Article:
Native American Indian Heritage Month

On August 3, 1990, President of the United States George H. W. Bush declared the month of November as National American Indian Heritage Month, thereafter commonly referred to as Native American Heritage Month. First sponsor of "American Indian Heritage Month" was through the American Indian Heritage Foundation by the founder Pale Moon Rose, of Cherokee-Seneca descent and an adopted Ojibwa, whose Indian name Win-yan-sa-han-wi "Princess of the Pale Moon" was given to her by Alfred Michael "Chief" Venne [1] [2]

The Bill read in part that “the President has authorized and requested to call upon Federal, State and local Governments, groups and organizations and the people of the United States to observe such month with appropriate programs, ceremonies and activities”. This was a landmark Bill honoring America’s Tribal people.

This commemorative month aims to provide a platform for Native people in the United States of America to share their culture, traditions, music, crafts, dance, and ways and concepts of life. This gives Native people the opportunity to express to their community, both city, county and state officials their concerns and solutions for building bridges of understanding and friendship in their local area.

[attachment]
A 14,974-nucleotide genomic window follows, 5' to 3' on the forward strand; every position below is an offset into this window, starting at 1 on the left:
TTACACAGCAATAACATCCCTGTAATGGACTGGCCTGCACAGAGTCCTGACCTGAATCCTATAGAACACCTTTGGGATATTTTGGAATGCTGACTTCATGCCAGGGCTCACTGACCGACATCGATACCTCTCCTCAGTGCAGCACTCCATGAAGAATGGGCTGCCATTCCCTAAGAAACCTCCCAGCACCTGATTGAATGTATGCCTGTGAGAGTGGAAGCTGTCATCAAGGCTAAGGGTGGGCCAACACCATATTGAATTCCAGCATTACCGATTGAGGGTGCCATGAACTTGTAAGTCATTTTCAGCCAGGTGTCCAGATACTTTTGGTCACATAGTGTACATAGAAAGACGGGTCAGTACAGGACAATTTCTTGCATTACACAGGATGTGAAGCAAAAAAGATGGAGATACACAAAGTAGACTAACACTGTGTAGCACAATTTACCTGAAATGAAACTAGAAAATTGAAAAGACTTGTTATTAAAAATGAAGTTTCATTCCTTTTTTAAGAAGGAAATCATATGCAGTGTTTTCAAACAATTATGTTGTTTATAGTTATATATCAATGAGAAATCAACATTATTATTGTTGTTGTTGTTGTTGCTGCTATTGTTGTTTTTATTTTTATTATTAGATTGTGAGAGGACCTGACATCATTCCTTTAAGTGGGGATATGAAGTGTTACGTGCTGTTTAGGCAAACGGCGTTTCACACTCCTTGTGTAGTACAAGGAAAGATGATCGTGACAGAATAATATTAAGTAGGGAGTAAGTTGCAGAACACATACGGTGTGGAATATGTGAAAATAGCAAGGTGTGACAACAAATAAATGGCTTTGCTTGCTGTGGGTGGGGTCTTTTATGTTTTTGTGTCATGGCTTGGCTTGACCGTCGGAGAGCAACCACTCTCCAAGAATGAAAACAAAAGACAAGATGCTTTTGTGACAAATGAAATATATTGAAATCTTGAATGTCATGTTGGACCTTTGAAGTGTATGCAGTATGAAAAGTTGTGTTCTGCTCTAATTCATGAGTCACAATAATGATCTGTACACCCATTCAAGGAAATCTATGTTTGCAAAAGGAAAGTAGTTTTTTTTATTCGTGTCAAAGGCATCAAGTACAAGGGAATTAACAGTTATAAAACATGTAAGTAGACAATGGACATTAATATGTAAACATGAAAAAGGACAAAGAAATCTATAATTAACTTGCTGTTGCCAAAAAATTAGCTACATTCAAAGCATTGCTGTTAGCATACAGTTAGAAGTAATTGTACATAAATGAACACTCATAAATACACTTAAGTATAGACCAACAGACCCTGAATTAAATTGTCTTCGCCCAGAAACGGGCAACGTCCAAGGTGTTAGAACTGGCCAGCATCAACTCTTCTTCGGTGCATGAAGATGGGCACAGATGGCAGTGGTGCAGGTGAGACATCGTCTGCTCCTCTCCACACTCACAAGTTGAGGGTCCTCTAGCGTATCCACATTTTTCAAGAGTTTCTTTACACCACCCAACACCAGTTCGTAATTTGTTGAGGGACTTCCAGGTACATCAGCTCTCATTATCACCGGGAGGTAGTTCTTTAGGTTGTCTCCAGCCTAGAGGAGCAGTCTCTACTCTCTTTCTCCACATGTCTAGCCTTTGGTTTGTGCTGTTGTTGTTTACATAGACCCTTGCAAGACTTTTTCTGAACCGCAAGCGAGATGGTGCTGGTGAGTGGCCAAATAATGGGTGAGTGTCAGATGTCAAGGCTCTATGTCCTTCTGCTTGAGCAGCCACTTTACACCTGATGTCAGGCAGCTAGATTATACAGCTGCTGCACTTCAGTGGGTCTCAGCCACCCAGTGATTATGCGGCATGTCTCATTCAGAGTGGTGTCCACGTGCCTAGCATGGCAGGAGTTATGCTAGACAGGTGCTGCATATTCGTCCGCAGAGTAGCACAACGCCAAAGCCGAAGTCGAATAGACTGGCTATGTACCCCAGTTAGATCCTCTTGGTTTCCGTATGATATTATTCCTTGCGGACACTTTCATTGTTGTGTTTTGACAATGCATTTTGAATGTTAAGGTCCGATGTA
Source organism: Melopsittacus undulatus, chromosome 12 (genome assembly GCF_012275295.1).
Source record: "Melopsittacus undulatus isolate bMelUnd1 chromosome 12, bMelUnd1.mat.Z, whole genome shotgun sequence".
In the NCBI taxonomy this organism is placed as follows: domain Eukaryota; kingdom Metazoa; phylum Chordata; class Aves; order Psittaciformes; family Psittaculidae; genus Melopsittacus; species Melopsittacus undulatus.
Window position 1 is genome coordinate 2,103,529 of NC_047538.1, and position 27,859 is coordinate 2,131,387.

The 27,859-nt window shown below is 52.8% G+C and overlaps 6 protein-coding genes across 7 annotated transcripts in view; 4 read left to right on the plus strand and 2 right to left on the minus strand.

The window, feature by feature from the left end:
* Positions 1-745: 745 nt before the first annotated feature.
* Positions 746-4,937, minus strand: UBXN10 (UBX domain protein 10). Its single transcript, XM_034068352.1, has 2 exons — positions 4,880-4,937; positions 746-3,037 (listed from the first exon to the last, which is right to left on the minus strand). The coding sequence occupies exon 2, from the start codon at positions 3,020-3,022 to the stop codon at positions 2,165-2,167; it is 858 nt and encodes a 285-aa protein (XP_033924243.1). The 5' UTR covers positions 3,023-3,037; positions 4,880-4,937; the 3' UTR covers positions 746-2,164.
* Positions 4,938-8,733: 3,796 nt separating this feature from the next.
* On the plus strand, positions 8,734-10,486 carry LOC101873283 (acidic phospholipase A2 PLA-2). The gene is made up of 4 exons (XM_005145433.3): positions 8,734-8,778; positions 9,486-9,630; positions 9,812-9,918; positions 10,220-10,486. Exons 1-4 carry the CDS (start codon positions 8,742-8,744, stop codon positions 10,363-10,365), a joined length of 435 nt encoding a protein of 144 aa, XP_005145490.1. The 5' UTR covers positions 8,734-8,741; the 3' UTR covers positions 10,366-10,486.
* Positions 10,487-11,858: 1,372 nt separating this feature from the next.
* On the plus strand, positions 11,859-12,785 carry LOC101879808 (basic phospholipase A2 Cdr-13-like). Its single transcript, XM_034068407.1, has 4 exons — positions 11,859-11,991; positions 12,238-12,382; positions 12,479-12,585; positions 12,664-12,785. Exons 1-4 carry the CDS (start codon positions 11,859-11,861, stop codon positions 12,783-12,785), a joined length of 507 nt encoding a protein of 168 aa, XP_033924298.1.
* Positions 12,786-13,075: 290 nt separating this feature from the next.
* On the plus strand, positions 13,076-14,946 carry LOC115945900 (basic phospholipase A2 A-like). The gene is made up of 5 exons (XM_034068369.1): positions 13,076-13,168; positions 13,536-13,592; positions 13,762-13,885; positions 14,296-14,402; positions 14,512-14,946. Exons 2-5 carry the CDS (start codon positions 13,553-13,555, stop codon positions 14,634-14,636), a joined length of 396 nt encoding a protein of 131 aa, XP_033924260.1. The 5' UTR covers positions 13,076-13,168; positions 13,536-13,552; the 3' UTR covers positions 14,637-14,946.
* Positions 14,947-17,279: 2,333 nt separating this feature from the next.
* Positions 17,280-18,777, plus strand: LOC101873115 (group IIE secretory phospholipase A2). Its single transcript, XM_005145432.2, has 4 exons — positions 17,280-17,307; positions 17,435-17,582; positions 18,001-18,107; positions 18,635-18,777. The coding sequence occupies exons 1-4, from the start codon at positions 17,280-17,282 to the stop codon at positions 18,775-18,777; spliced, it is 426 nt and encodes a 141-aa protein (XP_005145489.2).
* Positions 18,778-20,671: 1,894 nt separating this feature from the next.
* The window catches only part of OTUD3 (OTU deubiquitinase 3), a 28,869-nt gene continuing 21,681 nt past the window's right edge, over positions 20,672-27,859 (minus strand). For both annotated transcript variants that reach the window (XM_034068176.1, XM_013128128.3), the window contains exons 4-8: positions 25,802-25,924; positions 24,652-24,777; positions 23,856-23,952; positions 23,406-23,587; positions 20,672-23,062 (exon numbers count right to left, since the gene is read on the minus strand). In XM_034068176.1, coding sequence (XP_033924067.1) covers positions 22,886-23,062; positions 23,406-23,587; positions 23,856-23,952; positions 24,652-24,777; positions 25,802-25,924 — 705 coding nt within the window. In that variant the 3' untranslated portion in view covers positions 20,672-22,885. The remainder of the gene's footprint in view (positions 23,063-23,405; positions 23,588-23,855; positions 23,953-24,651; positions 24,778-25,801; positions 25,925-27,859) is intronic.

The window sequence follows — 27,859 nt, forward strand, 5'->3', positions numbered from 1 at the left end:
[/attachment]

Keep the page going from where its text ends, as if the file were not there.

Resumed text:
Federal Agencies are encouraged to provide educational programs for their employees regarding Native American history, rights, culture and contemporary issues, to better assist them in their jobs and for overall awareness.

History of public observances for American Indians

Current designation

Previous designations


On October 31, 2013, President Barack Obama made a Presidential proclamation that November 2013 as Native American Heritage Month.[3][4] On October 31, 2017, President Donald Trump proclaimed November 2017 as Native American Heritage Month.[5][6][7]


A Cherokee American Indian, J.C. Elliott-High Eagle, authored Pub.L. 94–103, 89 Stat. 486 (S.J. Res. 209) for American Indian Awareness Week, October 10 - 16, 1976, signed by President Gerald R. Ford . This became the first official week of national recognition for the American Indian (Proclamation 4468) since the founding of the nation.[8]


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